The Transfiguration IPA

5 Gallon Batch

8oz of wet toasted oats steeped for approximately 30 minutes prior to boil

Fermentables:

  1. 3lbs sorghum syrup—start of boil
  2. 1lb of honey–middle of boil (probably should have been flameout)
  3. 2lb D-45 Candi Syrup—flameout (per manufacturer’s suggestion)
  4. 8oz maltodextrine—start of boil

Hops:

  1. 60 min 1/2  oz Vanguard
  2. 60 min ½ oz Zeus
  3. 30 min ½ oz Zeus
  4. 25 min ½ oz Vanguard
  5. 20 min ½ oz Cascade
  6. 5 min ½ oz Cascade
  7. 1 min ½ oz Vanguard

After 7 days, I will rack this to my bottling bucket and at that time I will dry hop for another 7 days with:

  • .5 oz Vanguard
  • .5 oz Zeus
  • .5 oz Cascade

It seems only appropriate to end with the story of the Transfiguration from the Gospel of Luke, chapter 9.28-36:

“Now about eight days after these sayings he took with him Peter and John and James and went up on the mountain to pray.  And as he was praying, the appearance of his face was altered, and his clothing became dazzling white. And behold, two men were talking with him, Moses and Elijah, who appeared in glory and spoke of his departure, which he was about to accomplish at Jerusalem. Now Peter and those who were with him were heavy with sleep, but when they became fully awake they saw his glory and the two men who stood with him. And as the men were parting from him, Peter said to Jesus, “Master, it is good that we are here. Let us make three tents, one for you and one for Moses and one for Elijah”—not knowing what he said. As he was saying these things, a cloud came and overshadowed them, and they were afraid as they entered the cloud. And a voice came out of the cloud, saying, “This is my Son, my Chosen One; listen to him!” And when the voice had spoken, Jesus was found alone. And they kept silent and told no one in those days anything of what they had seen.”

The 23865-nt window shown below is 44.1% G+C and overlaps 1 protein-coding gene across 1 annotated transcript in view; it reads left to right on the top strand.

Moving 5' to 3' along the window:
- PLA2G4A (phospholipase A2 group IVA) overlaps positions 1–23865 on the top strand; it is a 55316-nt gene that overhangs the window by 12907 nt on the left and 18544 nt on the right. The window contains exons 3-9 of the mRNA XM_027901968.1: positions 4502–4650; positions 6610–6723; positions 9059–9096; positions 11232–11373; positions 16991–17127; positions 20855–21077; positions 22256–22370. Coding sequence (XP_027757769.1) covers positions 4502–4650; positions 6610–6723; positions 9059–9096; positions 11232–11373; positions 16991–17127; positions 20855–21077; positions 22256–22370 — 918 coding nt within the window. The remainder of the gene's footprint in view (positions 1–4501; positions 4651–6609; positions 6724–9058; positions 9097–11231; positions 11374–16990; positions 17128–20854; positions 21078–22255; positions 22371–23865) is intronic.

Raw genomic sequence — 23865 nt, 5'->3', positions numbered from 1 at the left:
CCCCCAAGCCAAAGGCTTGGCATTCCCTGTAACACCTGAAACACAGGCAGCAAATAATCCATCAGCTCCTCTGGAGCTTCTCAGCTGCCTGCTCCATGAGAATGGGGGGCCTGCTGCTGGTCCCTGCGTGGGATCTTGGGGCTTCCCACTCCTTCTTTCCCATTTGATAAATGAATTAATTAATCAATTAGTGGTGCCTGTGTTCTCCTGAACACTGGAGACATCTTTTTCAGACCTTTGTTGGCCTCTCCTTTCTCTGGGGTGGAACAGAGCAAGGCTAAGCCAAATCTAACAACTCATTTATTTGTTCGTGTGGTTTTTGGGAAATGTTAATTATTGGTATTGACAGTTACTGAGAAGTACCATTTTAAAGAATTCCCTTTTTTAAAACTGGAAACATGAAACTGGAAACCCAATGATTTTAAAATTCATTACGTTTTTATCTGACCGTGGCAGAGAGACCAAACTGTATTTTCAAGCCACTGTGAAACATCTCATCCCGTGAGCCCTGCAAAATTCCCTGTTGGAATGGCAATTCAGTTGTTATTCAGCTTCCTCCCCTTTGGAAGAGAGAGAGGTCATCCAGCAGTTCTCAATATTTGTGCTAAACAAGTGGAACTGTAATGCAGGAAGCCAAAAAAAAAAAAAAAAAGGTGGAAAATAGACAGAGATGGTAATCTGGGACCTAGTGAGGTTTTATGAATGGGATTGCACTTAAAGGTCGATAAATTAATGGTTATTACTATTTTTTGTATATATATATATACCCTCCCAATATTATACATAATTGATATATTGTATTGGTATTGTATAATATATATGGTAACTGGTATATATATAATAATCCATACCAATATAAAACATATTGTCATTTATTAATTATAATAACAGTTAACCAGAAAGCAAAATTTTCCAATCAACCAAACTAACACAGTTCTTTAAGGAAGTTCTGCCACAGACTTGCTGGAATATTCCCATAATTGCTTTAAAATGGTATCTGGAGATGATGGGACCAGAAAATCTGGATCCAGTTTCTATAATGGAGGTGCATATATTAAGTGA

Partial Grain Brewing: Photo Guide

I thought it might be helpful to see a step by step guide to partial grain brewing with pictures.

The first step, after deciding on a recipe, is to roast the grains.  For this recipe I am using oats. Usually with oats you want to wet roast them, which means get them wet first. But either way, you spread the grains out on a tray for the oven.

step 1If you are doing a dark beer, you’ll want to start on a low temperature and gradually increase the temperature. This will darken the grains as opposed to burning them.  I did these oats for 1 hour at 250 f. I wasn’t going for any darkness, just a nutty flavor.  Let these sit for a few days after roasting them.

For my oats I use Bob’s Red Mill certified gluten free oats. If you use oats, make sure they are gluten free!

On brew day, I always get all of my ingredients out as well as the recipe.

step 2Then fill your brew kettle with water for the steeping of the gluten free grains.  Remember, you want the water warm to hot. But holding it at a specific temperature doesn’t matter because you aren’t trying to convert the grains. These grains are not malted and not enzymes are being added.  I use paint strainer bags for my hops and grain immersions.

step 3

 

 

Notice how clear the water is at the start.

step 4

Now notice the murky color of the water. This is following a 30 minute immersion of the gluten free grains.

step 5

 

Then bring the water to a full boil and start adding the specific ingredients at the appropriate times.  For 5 gallon batches, I do a 3 gallon boil. This is simply because I don’t have a wort chiller and it takes 5 gallons FOREVER to cool. However, if I start with 3 gallons I usually end with 2.5 gallons and that is much easier to cool. I top it off to 5 gallons. This doesn’t impact flavor and is a common method for those who do kitchen top home brew.

This is an important and often overlooked step: drinking a prior brew while reading a good book. You have to do something while those hops impart their flavors.

step 6

 

This is the finished product. Hanging on the right side is my hop bag. This was an IPA so it was hop heavy. You can see little bits of hops floating around in the wort. Even using a bag they still leak out. You’ll want to strain those out.

step 7